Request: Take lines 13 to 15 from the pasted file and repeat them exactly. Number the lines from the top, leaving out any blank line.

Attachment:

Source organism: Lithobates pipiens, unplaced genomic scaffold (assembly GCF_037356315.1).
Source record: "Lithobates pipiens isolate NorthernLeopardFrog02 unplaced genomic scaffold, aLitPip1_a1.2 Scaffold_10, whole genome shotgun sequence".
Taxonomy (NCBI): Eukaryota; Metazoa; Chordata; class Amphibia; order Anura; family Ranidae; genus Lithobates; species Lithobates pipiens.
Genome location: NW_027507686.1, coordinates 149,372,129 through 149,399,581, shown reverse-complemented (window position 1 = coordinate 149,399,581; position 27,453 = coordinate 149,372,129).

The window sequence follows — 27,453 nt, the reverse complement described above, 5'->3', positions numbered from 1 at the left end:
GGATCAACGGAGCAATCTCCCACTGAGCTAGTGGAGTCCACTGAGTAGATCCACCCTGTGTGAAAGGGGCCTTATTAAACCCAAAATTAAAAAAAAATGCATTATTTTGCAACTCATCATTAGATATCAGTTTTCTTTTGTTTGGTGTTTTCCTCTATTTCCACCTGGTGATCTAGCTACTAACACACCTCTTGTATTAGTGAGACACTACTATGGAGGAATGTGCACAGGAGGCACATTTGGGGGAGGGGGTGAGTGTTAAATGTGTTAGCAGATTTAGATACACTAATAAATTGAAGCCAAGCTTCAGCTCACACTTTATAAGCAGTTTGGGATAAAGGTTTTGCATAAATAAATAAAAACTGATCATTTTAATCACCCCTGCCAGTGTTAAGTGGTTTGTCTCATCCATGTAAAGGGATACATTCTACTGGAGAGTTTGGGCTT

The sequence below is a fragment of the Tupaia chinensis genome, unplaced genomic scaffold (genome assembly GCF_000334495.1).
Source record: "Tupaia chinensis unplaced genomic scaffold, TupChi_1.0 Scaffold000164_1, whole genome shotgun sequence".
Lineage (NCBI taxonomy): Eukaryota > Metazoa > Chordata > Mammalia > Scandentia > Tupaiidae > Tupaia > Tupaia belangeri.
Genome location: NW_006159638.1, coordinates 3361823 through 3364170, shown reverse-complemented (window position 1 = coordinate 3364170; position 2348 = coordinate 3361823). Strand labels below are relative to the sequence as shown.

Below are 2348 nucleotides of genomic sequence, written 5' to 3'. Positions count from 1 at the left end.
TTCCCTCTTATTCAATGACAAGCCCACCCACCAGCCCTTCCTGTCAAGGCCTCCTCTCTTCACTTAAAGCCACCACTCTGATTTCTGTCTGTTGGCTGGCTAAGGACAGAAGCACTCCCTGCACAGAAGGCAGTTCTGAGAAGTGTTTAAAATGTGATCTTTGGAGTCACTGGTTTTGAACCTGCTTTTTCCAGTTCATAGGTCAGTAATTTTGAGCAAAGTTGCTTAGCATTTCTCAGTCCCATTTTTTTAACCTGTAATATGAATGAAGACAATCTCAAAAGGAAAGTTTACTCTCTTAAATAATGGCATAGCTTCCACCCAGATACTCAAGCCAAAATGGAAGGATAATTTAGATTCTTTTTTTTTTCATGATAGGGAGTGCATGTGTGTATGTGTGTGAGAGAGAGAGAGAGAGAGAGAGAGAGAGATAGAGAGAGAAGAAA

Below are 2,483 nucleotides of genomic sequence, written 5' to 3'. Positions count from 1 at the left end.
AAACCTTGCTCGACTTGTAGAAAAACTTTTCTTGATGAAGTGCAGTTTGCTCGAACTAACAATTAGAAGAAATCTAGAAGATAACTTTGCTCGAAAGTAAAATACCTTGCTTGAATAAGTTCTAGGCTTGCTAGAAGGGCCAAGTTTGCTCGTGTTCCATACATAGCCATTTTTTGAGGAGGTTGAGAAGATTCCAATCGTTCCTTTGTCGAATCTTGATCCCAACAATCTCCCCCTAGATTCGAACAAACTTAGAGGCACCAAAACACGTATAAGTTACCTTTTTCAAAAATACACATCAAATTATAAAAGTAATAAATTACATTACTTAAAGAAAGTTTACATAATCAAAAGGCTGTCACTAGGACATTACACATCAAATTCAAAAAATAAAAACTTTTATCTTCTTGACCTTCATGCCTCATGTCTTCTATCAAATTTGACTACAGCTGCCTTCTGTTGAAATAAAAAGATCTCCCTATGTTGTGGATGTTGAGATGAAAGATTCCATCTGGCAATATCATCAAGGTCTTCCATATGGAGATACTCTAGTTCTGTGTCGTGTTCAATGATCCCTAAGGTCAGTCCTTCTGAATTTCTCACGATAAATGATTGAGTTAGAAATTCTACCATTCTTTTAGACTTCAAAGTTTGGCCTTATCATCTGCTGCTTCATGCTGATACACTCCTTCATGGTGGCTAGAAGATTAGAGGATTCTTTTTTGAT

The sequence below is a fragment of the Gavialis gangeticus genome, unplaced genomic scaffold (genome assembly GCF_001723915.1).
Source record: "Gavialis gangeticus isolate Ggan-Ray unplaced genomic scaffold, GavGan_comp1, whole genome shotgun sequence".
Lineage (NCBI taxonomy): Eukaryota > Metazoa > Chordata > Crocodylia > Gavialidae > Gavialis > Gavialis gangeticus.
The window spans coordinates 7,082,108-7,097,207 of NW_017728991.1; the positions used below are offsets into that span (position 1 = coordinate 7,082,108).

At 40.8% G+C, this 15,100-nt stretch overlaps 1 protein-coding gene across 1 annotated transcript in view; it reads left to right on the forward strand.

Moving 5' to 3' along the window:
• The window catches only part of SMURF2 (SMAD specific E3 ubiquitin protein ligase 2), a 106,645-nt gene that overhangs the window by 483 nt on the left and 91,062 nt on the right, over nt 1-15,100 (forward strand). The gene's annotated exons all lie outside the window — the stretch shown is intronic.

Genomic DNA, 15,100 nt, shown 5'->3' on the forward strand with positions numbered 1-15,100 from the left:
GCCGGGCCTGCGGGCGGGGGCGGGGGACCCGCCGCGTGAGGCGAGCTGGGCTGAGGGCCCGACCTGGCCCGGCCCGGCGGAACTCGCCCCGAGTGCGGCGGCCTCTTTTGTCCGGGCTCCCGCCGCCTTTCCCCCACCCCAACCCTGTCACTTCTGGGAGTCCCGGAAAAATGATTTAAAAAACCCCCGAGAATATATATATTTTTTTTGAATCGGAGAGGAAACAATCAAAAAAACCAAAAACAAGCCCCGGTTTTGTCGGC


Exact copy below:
Below are 2,483 nucleotides of genomic sequence, written 5' to 3'. Positions count from 1 at the left end.
AAACCTTGCTCGACTTGTAGAAAAACTTTTCTTGATGAAGTGCAGTTTGCTCGAACTAACAATTAGAAGAAATCTAGAAGATAACTTTGCTCGAAAGTAAAATACCTTGCTTGAATAAGTTCTAGGCTTGCTAGAAGGGCCAAGTTTGCTCGTGTTCCATACATAGCCATTTTTTGAGGAGGTTGAGAAGATTCCAATCGTTCCTTTGTCGAATCTTGATCCCAACAATCTCCCCCTAGATTCGAACAAACTTAGAGGCACCAAAACACGTATAAGTTACCTTTTTCAAAAATACACATCAAATTATAAAAGTAATAAATTACATTACTTAAAGAAAGTTTACATAATCAAAAGGCTGTCACTAGGACATTACACATCAAATTCAAAAAATAAAAACTTTTATCTTCTTGACCTTCATGCCTCATGTCTTCTATCAAATTTGACTACAGCTGCCTTCTGTTGAAATAAAAAGATCTCCCTATGTTGTGGATGTTGAGATGAAAGATTCCATCTGGCAATATCATCAAGGTCTTCCATATGGAGATACTCTAGTTCTGTGTCGTGTTCAATGATCCCTAAGGTCAGTCCTTCTGAATTTCTCACGATAAATGATTGAGTTAGAAATTCTACCATTCTTTTAGACTTCAAAGTTTGGCCTTATCATCTGCTGCTTCATGCTGATACACTCCTTCATGGTGGCTAGAAGATTAGAGGATTCTTTTTTGAT

The sequence below is a fragment of the Gavialis gangeticus genome, unplaced genomic scaffold (genome assembly GCF_001723915.1).